Have any equivalence decisions been reached and do they allow for small differences to remain?

Yes. Several equivalence decisions have been reached between the EU and third countries on the European Market Infrastructure Regulation, which covers derivatives markets. However, in the case of the decision between the US and the EU, this took many years because of differences in clearing regimes.

There is some scope for two regimes to not be identical and still deemed equivalent. The UK might be able to scrap the banker bonus cap and short-selling restrictions and still be deemed equivalent, for example – but a significantly looser regime in London is unlikely to pass muster.

Cicero’s Hughes said: “There is a chance for some minimal differences. But the EU would obviously not want the UK to be running a lighter regulatory regime which would make it more attractive than the EU.”

Surely the UK should be given automatic equivalence given it already complies with EU rules?

In theory, yes. The UK should easily pass any equivalence assessments given it has been complying with EU rules for many years. It will hopefully have been compliant with Mifid II for at least a year, if the UK operates by the current assumed timetable and leaves the EU in 2019. But as the ultimate equivalence decision is at the discretion of the European Commission, politics could play a part and the Commission could make the process as easy or difficult as it wants.

Marco Boldini, a European regulatory counsel at ETF Securities, said: “While the fact that the UK already largely complies with EU legislation suggests it could be an almost automatic process, the reality is that political considerations could be taken into account and make it a very protracted affair.”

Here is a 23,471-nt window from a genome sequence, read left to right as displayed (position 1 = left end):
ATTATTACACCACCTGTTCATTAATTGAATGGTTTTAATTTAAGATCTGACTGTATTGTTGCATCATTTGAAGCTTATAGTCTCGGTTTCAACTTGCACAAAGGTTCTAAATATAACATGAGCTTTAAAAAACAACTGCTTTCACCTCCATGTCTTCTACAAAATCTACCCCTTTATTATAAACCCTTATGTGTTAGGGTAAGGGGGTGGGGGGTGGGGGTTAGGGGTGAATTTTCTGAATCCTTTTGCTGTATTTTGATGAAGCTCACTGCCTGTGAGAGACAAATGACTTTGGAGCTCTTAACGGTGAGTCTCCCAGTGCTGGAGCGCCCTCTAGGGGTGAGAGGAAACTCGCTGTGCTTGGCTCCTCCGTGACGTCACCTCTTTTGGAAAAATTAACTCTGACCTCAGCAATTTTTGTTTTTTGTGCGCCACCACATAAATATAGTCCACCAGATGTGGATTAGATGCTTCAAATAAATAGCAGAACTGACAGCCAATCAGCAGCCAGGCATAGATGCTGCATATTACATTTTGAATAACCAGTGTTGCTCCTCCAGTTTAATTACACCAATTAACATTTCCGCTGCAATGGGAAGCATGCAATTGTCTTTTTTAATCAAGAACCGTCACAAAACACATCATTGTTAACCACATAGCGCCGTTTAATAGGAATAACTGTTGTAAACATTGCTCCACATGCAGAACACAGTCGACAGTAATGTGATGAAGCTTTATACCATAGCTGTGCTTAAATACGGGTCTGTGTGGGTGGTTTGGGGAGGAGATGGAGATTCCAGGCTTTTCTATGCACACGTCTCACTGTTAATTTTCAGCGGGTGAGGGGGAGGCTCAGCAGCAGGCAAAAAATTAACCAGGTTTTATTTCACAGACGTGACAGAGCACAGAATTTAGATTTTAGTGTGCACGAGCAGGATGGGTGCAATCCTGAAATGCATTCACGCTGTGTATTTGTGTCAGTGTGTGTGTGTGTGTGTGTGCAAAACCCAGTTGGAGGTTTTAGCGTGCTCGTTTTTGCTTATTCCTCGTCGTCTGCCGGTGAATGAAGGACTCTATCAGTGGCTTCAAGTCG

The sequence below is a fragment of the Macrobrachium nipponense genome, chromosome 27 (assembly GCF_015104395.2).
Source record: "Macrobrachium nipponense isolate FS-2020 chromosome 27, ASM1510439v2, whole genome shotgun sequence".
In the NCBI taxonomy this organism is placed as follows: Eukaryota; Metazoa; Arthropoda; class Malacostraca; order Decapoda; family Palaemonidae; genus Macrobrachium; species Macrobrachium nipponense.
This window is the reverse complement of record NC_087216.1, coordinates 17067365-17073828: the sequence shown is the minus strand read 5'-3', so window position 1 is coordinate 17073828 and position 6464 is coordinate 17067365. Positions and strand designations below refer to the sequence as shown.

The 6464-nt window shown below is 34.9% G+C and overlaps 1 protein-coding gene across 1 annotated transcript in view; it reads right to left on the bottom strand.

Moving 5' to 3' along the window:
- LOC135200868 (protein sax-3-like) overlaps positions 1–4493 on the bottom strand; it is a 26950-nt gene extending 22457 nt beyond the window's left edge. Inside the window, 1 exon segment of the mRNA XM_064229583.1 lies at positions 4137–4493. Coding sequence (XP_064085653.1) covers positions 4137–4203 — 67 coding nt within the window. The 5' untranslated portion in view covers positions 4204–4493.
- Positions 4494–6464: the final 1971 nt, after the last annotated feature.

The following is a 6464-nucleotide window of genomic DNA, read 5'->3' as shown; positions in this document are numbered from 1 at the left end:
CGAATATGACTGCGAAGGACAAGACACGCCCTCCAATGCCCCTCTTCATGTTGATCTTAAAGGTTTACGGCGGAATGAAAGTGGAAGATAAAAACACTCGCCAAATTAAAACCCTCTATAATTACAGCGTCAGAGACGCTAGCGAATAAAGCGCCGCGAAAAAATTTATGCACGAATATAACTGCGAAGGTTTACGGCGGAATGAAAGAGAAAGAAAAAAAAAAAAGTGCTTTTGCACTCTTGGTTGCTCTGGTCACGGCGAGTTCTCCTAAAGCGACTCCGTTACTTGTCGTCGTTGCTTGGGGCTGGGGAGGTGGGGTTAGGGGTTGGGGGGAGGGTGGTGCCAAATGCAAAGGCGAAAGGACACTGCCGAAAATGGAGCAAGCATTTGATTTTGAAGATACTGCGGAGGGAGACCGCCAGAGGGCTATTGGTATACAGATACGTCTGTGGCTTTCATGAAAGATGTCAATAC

Haines said: “One would hope the UK achieves a deal that safeguards access to the single market or equivalence, but that depends a lot on political goodwill.”

What if equivalence is not agreed by the time Brexit happens?

There is a risk that the Commission will not begin to make an equivalence assessment until the UK has formally left the EU, in 2019. Alternatively an agreement may simply not be reached during exit negotiations.

Either case would be highly undesirable. A senior regulatory expert at one European bank described it as “the gap risk” and an issue many were gradually waking up to. In that instance, the UK would have no single market access and firms wishing to operate in the eurozone would need a presence in the bloc.

Yet, it might not such a big issue if the amount of a UK firm’s cross-border business into the EU was minimal. And that is something lawyers in the City are furiously trying to figure out.

Cicero’s Hughes said: “There is a very big focus among the legal community to determine just how much London activity depends on cross-border access. There is a lot of wholesale financial activity in the UK that does not necessarily need a passport into the EU.”

The European Commission and the UK’s Financial Conduct Authority declined to comment.